UCSB Science Line
Sponge Spicules Nerve Cells Galaxy Abalone Shell Nickel Succinate X-ray Lens Lupine
UCSB Science Line
Home
How it Works
Ask a Question
Search Topics
Webcasts
Our Scientists
Science Links
Contact Information
People have different types of blood (e.g A, B, AB or O). Is it possible for animals to have those same types too?
Answer 1:

Fantastic question! A blood type tells you what kind of surface is on a particular person's red blood cell. The structures on the surface of red blood cell that determine blood type are called antigens. If your red blood cells have type A antigens, then you have type A blood. Type B antigens = type B blood and if you have a combination of both type A and B antigens then you have type AB blood. If your red blood cells do not have any antigens at all, then you have type O blood. Humans and our close animal relatives the apes (chimpanzees, bonobos and gorillas) all have these same ABO antigens on our red blood cells. Other animals have antigens on their red blood cells that are different from humans and the apes, so they have different types of blood (not the ABO typing like we have).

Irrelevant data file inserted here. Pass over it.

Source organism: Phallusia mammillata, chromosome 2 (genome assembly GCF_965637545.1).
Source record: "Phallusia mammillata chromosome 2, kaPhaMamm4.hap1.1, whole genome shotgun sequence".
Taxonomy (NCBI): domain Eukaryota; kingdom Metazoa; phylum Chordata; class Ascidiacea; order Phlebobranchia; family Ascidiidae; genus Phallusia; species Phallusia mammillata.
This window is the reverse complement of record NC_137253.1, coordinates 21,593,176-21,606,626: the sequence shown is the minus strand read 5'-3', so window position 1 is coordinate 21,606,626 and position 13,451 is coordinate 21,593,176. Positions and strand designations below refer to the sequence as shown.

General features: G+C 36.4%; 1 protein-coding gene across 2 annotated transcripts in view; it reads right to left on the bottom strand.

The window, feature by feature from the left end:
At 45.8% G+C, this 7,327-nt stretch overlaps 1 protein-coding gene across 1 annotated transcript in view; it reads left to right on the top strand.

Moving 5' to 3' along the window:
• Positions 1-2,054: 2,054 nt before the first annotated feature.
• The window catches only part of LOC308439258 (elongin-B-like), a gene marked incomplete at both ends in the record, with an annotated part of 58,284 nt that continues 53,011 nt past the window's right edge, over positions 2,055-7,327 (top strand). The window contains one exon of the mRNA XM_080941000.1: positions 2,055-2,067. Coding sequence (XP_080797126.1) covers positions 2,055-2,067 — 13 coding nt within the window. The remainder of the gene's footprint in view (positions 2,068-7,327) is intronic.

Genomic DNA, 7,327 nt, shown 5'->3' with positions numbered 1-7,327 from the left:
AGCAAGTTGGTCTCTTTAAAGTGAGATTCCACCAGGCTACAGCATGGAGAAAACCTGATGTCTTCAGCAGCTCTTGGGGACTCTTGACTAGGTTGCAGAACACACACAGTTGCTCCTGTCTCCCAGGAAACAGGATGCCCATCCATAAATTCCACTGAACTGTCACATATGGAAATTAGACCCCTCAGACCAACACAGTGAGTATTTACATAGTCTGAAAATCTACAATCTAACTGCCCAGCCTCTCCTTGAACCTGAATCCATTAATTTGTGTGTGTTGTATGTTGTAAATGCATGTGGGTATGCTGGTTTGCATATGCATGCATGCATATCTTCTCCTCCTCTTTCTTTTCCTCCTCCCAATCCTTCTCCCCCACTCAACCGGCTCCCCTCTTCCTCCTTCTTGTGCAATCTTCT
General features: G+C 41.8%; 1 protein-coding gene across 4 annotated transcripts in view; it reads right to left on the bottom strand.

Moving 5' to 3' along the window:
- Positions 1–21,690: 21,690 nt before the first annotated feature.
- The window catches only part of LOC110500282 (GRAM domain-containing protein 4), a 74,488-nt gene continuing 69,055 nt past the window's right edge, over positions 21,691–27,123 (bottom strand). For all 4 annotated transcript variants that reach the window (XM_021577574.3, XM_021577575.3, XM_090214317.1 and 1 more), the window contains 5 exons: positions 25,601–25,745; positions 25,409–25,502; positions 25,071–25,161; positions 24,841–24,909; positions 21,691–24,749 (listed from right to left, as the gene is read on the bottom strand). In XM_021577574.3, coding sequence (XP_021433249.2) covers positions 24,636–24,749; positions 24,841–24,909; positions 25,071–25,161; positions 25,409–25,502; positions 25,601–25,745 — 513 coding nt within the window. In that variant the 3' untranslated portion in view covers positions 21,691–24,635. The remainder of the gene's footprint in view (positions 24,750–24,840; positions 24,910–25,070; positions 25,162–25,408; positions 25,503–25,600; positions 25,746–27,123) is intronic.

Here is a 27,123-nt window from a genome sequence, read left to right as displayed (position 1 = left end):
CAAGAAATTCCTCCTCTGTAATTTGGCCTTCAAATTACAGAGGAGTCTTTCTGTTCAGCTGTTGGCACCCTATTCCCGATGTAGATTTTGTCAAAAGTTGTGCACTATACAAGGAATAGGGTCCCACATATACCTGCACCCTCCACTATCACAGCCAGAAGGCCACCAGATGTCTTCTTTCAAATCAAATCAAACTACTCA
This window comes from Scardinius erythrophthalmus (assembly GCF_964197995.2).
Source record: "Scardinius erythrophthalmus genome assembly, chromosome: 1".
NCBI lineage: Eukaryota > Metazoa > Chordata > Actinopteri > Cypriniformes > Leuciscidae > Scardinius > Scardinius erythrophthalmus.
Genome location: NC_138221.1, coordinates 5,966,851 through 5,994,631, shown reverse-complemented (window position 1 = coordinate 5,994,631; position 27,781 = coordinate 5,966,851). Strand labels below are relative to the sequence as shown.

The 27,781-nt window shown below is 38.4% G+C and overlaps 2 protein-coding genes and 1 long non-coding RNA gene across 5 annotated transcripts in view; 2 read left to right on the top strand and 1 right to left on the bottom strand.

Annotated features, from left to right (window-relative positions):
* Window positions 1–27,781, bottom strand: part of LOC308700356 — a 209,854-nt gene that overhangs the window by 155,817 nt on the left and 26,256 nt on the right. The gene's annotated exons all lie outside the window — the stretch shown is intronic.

Click Here to return to the search form.

University of California, Santa Barbara Materials Research Laboratory National Science Foundation
This program is co-sponsored by the National Science Foundation and UCSB School-University Partnerships
Copyright © 2015 The Regents of the University of California,
All Rights Reserved.
UCSB Terms of Use